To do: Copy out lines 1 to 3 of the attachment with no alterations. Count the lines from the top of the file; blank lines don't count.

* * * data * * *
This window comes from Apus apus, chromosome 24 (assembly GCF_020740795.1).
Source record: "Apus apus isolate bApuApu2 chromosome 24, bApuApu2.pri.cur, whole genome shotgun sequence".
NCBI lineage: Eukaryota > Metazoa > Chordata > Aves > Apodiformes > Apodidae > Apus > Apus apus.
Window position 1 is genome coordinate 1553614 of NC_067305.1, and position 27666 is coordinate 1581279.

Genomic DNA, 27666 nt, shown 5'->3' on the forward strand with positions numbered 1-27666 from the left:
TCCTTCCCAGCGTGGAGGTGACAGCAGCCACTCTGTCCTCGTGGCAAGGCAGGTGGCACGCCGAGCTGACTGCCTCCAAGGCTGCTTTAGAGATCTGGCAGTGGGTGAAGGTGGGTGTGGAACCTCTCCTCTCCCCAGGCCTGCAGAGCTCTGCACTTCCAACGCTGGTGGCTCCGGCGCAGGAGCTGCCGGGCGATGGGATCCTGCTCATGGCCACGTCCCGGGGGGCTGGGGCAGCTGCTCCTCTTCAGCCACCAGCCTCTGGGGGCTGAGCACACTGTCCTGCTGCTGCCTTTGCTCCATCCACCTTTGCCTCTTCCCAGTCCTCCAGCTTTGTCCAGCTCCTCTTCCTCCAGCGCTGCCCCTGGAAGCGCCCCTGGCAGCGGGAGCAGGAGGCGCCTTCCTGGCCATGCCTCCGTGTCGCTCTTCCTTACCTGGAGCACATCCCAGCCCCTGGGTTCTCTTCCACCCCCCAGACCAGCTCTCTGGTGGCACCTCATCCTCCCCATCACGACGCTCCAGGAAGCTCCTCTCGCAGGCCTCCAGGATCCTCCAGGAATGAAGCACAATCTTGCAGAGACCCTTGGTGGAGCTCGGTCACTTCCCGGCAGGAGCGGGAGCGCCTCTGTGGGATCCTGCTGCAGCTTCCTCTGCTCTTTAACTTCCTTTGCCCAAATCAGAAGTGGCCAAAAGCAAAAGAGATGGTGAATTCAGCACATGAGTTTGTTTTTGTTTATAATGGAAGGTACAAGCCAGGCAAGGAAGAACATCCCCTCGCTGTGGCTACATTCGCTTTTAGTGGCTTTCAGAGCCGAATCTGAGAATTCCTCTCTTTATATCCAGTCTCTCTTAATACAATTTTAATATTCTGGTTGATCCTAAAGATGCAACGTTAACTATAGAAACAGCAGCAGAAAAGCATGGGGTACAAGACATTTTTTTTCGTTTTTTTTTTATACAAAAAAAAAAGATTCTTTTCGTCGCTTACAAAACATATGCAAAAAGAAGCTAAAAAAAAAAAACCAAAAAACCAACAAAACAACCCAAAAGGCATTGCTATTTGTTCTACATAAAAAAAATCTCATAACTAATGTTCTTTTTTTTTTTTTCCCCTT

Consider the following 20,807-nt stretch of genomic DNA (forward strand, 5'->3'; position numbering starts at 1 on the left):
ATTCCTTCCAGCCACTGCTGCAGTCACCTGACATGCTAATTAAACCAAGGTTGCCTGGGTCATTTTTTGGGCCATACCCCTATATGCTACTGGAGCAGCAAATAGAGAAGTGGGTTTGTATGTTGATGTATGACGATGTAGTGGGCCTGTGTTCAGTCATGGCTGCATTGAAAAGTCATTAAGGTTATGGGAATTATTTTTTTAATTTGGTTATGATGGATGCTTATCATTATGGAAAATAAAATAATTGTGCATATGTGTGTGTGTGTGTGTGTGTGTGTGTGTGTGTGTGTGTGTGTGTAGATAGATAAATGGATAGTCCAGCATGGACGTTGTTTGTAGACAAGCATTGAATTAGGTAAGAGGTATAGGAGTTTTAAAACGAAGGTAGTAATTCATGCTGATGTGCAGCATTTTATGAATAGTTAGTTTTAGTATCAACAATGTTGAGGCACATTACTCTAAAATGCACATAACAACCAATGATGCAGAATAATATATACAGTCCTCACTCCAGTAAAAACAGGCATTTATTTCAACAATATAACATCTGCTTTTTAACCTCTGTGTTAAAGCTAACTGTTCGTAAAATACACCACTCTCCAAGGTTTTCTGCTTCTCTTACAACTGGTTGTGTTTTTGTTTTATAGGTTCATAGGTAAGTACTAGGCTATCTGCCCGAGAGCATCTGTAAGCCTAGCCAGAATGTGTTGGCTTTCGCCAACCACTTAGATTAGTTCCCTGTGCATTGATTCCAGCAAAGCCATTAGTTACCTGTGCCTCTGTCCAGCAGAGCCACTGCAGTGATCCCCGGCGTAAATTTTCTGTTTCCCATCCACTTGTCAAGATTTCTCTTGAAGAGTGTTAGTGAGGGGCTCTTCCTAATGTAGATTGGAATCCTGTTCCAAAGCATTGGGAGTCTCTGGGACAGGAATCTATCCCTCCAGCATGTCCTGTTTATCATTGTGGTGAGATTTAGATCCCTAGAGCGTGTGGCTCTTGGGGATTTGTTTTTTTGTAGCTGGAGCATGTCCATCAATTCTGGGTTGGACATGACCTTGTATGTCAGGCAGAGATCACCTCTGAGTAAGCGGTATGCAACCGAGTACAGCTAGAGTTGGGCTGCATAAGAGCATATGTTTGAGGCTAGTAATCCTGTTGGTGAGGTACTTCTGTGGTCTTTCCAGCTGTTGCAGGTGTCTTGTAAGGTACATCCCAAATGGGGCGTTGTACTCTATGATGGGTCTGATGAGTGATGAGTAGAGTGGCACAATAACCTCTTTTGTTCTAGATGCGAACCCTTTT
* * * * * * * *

This window comes from Apus apus, chromosome 24 (assembly GCF_020740795.1).
Source record: "Apus apus isolate bApuApu2 chromosome 24, bApuApu2.pri.cur, whole genome shotgun sequence".
NCBI lineage: Eukaryota > Metazoa > Chordata > Aves > Apodiformes > Apodidae > Apus > Apus apus.